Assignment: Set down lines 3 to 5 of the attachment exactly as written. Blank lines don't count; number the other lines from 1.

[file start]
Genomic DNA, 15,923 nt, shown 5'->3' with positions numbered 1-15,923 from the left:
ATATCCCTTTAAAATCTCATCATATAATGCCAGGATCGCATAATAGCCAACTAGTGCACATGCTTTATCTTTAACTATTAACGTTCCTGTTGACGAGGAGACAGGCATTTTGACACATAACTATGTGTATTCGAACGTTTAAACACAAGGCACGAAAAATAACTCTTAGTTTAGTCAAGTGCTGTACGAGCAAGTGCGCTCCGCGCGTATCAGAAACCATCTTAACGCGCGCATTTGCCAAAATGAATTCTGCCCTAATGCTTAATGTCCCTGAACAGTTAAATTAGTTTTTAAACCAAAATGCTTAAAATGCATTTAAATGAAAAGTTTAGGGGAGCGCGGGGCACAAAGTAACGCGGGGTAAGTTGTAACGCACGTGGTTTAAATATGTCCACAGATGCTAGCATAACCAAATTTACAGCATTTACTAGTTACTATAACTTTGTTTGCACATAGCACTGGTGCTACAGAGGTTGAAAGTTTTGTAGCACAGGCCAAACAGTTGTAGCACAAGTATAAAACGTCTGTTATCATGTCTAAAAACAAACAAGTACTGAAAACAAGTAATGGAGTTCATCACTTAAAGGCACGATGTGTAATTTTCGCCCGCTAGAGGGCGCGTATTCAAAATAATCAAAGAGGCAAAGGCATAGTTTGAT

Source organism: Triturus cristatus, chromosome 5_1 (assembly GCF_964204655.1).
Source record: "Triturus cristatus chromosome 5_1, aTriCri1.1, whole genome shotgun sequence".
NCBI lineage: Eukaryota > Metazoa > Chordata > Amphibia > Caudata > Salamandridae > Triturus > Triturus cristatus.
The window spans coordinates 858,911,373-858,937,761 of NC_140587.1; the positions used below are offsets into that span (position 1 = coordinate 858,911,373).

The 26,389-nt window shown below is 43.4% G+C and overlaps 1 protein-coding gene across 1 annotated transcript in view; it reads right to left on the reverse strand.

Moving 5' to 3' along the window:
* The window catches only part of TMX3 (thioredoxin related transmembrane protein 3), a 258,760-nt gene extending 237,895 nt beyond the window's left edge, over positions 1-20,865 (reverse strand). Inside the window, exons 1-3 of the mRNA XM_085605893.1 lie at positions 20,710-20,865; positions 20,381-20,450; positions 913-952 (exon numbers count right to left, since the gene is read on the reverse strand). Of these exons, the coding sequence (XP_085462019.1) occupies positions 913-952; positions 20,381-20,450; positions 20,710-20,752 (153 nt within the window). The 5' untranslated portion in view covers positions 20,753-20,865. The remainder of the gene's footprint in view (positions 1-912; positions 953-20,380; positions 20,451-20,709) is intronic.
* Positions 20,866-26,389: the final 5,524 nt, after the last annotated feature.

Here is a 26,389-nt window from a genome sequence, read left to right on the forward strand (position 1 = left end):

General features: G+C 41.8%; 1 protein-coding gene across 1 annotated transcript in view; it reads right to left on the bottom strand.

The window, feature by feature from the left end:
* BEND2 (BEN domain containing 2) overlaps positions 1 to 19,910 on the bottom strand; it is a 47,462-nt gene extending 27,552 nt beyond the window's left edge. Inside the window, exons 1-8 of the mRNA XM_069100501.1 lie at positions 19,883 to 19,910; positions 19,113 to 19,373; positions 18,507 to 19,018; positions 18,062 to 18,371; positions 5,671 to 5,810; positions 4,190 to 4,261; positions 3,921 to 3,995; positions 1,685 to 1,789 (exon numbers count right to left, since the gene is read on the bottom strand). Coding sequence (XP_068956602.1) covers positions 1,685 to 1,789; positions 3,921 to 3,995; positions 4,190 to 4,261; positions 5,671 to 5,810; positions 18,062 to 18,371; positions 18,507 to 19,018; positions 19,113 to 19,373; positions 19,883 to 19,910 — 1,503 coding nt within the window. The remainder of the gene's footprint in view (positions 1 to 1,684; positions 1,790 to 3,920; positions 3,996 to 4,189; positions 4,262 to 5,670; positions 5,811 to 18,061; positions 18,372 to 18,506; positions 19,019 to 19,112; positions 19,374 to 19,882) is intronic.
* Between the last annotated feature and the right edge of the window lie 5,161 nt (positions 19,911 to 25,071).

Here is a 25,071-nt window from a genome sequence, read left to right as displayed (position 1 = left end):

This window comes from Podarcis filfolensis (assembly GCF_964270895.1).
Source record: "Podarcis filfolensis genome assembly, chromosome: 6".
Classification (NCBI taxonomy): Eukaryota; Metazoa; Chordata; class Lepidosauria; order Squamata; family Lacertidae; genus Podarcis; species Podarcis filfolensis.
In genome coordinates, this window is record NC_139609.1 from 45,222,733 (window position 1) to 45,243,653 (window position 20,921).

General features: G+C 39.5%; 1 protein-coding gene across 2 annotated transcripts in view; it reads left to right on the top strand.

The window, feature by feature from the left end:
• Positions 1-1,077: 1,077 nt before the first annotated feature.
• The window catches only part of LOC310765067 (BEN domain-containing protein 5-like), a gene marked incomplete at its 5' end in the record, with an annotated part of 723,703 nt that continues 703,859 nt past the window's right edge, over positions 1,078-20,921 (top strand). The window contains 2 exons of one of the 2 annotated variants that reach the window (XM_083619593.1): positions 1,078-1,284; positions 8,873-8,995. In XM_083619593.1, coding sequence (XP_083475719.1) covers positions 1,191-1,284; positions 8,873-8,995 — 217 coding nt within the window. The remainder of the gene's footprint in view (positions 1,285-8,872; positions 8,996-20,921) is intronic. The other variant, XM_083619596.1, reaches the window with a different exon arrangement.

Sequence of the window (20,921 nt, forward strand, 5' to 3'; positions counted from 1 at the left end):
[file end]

Source organism: Triturus cristatus, chromosome 5_1 (assembly GCF_964204655.1).
Source record: "Triturus cristatus chromosome 5_1, aTriCri1.1, whole genome shotgun sequence".
NCBI lineage: Eukaryota > Metazoa > Chordata > Amphibia > Caudata > Salamandridae > Triturus > Triturus cristatus.